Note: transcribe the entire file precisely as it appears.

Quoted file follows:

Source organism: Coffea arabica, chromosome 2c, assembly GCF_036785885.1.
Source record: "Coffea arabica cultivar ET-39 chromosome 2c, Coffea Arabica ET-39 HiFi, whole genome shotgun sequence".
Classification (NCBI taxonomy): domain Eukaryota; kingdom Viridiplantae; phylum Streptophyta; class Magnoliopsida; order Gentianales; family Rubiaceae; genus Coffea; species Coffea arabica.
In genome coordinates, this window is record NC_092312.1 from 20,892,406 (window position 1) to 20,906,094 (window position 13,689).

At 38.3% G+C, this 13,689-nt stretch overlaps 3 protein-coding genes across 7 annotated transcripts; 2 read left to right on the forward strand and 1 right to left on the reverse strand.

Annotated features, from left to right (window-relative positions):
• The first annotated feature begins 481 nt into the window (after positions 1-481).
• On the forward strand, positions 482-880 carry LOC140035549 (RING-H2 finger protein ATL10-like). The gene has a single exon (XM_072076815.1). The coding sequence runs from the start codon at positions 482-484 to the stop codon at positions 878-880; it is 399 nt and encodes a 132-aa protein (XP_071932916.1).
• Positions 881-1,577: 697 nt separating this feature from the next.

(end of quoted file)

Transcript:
Source organism: Coffea arabica, chromosome 2c, assembly GCF_036785885.1.
Source record: "Coffea arabica cultivar ET-39 chromosome 2c, Coffea Arabica ET-39 HiFi, whole genome shotgun sequence".
Classification (NCBI taxonomy): domain Eukaryota; kingdom Viridiplantae; phylum Streptophyta; class Magnoliopsida; order Gentianales; family Rubiaceae; genus Coffea; species Coffea arabica.
In genome coordinates, this window is record NC_092312.1 from 20,892,406 (window position 1) to 20,906,094 (window position 13,689).

At 38.3% G+C, this 13,689-nt stretch overlaps 3 protein-coding genes across 7 annotated transcripts; 2 read left to right on the forward strand and 1 right to left on the reverse strand.

Annotated features, from left to right (window-relative positions):
• The first annotated feature begins 481 nt into the window (after positions 1-481).
• On the forward strand, positions 482-880 carry LOC140035549 (RING-H2 finger protein ATL10-like). The gene has a single exon (XM_072076815.1). The coding sequence runs from the start codon at positions 482-484 to the stop codon at positions 878-880; it is 399 nt and encodes a 132-aa protein (XP_071932916.1).
• Positions 881-1,577: 697 nt separating this feature from the next.